U.S. Education Secretary Betsy DeVos will visit Midland University's Omaha campus Wednesday before coming to Lincoln Thursday to see the Lincoln Public School's science focus program.
As part of her "Rethink School" tour, DeVos went to two Wyoming schools Tuesday and planned to head to Colorado Wednesday.
After visiting two Colorado schools, she will head to Omaha, where she will visit the Midland campus at 11213 Davenport St., according to a news release from the U.S. Department of Education.
The university based in Fremont — where U.S. Sen. Ben Sasse was president until he was elected to the Senate — opened the Omaha campus in May.
The campus, near TD Ameritrade headquarters in west Omaha, offers a Master of Business Administration program and includes a "collaborative space where students can work, café areas for community events, and office spaces that could serve as startup homes to local small businesses," according to the Midland website.
The campus also offers a program for para-educators to earn teaching degrees.
DeVos will be there from 6-6:50 p.m.
The U.S. Department of Education has yet to announce her Thursday schedule, although LPS officials on Tuesday did confirm DeVos' planned visit.
DeVos will tour the district's zoo school and meet with students and staff members.
“Our school district looks upon this visit as an exciting opportunity to share information about our Science Focus Program -- and our fine Lincoln Public Schools public education system -- with the U.S. Secretary of Education,” said LPS Superintendent Steve Joel in a statement. “The students at Lincoln Public Schools have a wide variety of options and possibilities for their public education: through a rich array of LPS programs, as well as partnerships with local business and industry, higher education institutions, and private and parochial schools.”
The zoo school is 20 years old, the first of what grew to be four focus programs at LPS. Two of those, technology and entrepreneurship, were folded into The Career Academy when it opened on the Southeast Community College campus.
This year, 105 students attend zoo school, and 130-150 apply each year, according to LPS. The school has two science teachers and one teacher each for math, social studies and English. Students who attend remain a part of their home high schools but spend three 90-minute blocks at the zoo school each day beginning at 10:10 a.m.
Speakers, field trips and research trips are a big part of each class, and students complete portfolios at the end of each semester to show what they’ve learned. Wednesdays are “focus days,” where students work on research and portfolio projects.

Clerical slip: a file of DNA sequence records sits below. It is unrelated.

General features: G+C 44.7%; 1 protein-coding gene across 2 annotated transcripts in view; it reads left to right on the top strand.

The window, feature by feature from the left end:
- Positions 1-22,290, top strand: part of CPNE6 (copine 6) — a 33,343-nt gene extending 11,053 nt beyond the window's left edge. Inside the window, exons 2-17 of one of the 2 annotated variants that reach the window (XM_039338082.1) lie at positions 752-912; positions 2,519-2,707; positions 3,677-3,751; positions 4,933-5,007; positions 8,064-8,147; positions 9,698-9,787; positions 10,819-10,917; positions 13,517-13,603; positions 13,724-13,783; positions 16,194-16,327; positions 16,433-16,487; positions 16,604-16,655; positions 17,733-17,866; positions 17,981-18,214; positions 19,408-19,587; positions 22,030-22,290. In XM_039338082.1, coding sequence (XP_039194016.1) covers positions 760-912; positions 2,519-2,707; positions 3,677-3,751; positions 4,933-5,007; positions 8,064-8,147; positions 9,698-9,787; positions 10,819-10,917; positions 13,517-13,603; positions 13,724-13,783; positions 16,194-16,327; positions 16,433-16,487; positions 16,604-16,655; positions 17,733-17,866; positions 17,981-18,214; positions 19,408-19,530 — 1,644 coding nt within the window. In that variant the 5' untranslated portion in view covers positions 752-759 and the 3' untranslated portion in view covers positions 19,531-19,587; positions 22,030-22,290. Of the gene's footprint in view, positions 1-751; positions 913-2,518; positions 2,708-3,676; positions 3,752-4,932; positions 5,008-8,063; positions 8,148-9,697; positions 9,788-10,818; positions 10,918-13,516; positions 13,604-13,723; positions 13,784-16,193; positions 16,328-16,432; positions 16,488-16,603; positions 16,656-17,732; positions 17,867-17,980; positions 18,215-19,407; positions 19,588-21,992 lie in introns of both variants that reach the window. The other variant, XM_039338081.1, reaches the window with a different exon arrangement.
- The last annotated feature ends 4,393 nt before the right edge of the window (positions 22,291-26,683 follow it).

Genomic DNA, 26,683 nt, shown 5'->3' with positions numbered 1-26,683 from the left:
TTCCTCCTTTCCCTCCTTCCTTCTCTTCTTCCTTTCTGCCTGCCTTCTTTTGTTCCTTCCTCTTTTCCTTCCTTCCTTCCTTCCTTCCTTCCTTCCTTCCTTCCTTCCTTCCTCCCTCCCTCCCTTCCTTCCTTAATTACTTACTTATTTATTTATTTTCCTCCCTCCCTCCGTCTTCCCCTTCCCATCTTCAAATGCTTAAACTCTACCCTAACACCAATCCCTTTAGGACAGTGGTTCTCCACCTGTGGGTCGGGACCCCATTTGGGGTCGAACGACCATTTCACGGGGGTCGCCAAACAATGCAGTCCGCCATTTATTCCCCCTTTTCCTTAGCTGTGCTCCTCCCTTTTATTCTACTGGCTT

The Lincoln Children’s Zoo will be closed Thursday to accommodate the DeVos visit.
DeVos, a former Republican Party chairwoman in Michigan, is a longtime supporter of school choice and a force behind the spread of charter schools in her home state. Her nomination by President Donald Trump and narrow confirmation in the Senate drew spirited protests.
Lincoln Police Capt. Mike Woolman said LPD is working with the U.S. Marshal’s Service and will find a place where protesters or other onlookers can legally and safely gather during Devos' visit.
“We want to protect people’s rights of freedom of speech and their right to protest,” he said.
The group Suit Up Nebraska-Lancaster County, which has about 800 followers, has issued a “call to action” on Facebook for people to gather on the west side of 27th Street across from the zoo on Thursday to show their support for public schools.
“There was a lot of chatter on the Facebook page and people wanted something organized," said Deb Levitov, the group's co-chair. "We decided to show support for public schools and get the message to DeVos that public schools are important and strong in Nebraska.”
During her visit to Woods Learning Center in Casper, Wyoming, on Tuesday, about 30 protesters stood on a hill outside the school. They brought teddy bears in an apparent reference to a comment DeVos made during her confirmation hearing about some schools in Wyoming possibly needing guns to protect themselves from grizzlies.
DeVos praised Natrona County’s policy that allows students to attend any school in the county and urged educators to move away from what she called an outdated model for educating students, according to the Casper Star-Tribune.
Woods Learning Center is a 26-year-old program where multiple grade levels learn in the same classroom and a group of teachers run the school instead of a principal, the Star-Tribune said.
"Open enrollment gives families the opportunities to find the schools that are best for them and their children," she said in her speech. "Students, your parents know you best. And they are in the best position to select the best learning environment for you."
DeVos also visited St. Stephens Indian School on the Wind River Reservation Tuesday.
She will visit Firefly Autism House in Denver and the U.S. Air Force Academy in Colorado Springs, Colorado, before coming to Omaha on Wednesday. Her tour also includes stops in Kansas, Missouri and Indiana.